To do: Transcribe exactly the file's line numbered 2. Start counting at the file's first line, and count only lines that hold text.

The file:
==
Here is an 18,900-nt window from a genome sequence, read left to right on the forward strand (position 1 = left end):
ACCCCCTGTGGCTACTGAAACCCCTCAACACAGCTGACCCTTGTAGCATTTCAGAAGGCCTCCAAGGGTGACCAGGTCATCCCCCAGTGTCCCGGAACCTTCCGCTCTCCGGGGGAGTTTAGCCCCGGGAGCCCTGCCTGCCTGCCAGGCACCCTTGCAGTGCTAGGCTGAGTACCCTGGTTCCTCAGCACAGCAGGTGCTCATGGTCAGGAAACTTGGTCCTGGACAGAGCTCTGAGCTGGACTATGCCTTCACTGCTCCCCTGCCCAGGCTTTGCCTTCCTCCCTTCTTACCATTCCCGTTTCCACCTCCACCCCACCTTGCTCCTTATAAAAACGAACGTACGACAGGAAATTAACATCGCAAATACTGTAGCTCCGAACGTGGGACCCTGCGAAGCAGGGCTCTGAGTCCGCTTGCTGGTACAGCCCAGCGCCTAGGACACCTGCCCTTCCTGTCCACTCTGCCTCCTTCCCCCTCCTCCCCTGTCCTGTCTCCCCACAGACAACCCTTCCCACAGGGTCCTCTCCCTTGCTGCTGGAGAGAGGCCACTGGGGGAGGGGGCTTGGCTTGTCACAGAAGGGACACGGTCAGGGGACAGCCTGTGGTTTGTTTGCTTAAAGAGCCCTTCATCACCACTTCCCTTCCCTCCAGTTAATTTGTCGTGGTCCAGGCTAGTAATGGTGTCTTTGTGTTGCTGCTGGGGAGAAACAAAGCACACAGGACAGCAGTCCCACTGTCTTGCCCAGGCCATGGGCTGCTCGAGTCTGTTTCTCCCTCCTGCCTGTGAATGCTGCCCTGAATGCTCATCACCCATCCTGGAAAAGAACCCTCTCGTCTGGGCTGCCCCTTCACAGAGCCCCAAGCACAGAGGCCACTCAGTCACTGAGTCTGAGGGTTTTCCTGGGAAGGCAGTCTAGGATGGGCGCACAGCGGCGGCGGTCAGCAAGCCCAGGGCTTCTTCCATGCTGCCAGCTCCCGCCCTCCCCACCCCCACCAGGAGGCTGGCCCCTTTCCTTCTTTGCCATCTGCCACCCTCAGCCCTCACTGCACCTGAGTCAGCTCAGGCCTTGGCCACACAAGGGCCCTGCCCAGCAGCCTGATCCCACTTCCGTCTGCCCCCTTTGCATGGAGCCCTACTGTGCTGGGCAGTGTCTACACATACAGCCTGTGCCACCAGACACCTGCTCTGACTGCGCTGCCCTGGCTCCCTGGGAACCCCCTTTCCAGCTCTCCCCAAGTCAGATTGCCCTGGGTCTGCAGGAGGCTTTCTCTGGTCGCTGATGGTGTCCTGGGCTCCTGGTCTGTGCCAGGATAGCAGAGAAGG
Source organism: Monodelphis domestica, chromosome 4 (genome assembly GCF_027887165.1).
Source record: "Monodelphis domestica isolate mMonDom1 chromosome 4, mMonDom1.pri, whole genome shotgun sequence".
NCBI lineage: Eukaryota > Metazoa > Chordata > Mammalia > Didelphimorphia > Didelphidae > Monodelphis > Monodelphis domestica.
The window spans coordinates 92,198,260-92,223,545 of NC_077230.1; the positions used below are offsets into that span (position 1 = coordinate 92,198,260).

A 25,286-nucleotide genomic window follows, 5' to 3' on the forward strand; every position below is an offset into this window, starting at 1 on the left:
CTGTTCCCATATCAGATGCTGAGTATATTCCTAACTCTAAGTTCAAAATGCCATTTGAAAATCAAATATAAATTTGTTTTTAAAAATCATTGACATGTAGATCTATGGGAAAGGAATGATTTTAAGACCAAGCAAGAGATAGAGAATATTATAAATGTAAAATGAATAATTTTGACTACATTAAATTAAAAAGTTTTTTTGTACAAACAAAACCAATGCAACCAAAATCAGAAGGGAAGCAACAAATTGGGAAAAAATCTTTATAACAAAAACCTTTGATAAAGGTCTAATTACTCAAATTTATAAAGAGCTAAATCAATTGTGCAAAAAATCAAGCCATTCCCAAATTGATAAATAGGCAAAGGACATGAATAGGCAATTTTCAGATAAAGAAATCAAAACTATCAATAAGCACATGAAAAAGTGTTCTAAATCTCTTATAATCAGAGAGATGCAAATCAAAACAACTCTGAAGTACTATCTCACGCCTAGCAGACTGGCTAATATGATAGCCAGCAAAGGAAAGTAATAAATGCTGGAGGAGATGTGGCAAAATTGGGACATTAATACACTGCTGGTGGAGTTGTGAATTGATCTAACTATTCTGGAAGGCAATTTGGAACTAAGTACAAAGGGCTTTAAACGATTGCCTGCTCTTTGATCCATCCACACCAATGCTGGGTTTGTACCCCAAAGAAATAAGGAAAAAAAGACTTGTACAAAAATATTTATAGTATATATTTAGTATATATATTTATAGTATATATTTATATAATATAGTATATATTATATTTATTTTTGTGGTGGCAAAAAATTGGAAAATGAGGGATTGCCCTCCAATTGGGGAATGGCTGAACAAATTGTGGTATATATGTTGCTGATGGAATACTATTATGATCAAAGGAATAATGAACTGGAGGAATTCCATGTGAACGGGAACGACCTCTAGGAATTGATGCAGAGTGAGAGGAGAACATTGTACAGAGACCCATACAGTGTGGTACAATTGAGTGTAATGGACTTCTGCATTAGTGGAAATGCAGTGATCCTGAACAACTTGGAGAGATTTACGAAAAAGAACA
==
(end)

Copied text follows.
ACCCCCTGTGGCTACTGAAACCCCTCAACACAGCTGACCCTTGTAGCATTTCAGAAGGCCTCCAAGGGTGACCAGGTCATCCCCCAGTGTCCCGGAACCTTCCGCTCTCCGGGGGAGTTTAGCCCCGGGAGCCCTGCCTGCCTGCCAGGCACCCTTGCAGTGCTAGGCTGAGTACCCTGGTTCCTCAGCACAGCAGGTGCTCATGGTCAGGAAACTTGGTCCTGGACAGAGCTCTGAGCTGGACTATGCCTTCACTGCTCCCCTGCCCAGGCTTTGCCTTCCTCCCTTCTTACCATTCCCGTTTCCACCTCCACCCCACCTTGCTCCTTATAAAAACGAACGTACGACAGGAAATTAACATCGCAAATACTGTAGCTCCGAACGTGGGACCCTGCGAAGCAGGGCTCTGAGTCCGCTTGCTGGTACAGCCCAGCGCCTAGGACACCTGCCCTTCCTGTCCACTCTGCCTCCTTCCCCCTCCTCCCCTGTCCTGTCTCCCCACAGACAACCCTTCCCACAGGGTCCTCTCCCTTGCTGCTGGAGAGAGGCCACTGGGGGAGGGGGCTTGGCTTGTCACAGAAGGGACACGGTCAGGGGACAGCCTGTGGTTTGTTTGCTTAAAGAGCCCTTCATCACCACTTCCCTTCCCTCCAGTTAATTTGTCGTGGTCCAGGCTAGTAATGGTGTCTTTGTGTTGCTGCTGGGGAGAAACAAAGCACACAGGACAGCAGTCCCACTGTCTTGCCCAGGCCATGGGCTGCTCGAGTCTGTTTCTCCCTCCTGCCTGTGAATGCTGCCCTGAATGCTCATCACCCATCCTGGAAAAGAACCCTCTCGTCTGGGCTGCCCCTTCACAGAGCCCCAAGCACAGAGGCCACTCAGTCACTGAGTCTGAGGGTTTTCCTGGGAAGGCAGTCTAGGATGGGCGCACAGCGGCGGCGGTCAGCAAGCCCAGGGCTTCTTCCATGCTGCCAGCTCCCGCCCTCCCCACCCCCACCAGGAGGCTGGCCCCTTTCCTTCTTTGCCATCTGCCACCCTCAGCCCTCACTGCACCTGAGTCAGCTCAGGCCTTGGCCACACAAGGGCCCTGCCCAGCAGCCTGATCCCACTTCCGTCTGCCCCCTTTGCATGGAGCCCTACTGTGCTGGGCAGTGTCTACACATACAGCCTGTGCCACCAGACACCTGCTCTGACTGCGCTGCCCTGGCTCCCTGGGAACCCCCTTTCCAGCTCTCCCCAAGTCAGATTGCCCTGGGTCTGCAGGAGGCTTTCTCTGGTCGCTGATGGTGTCCTGGGCTCCTGGTCTGTGCCAGGATAGCAGAGAAGG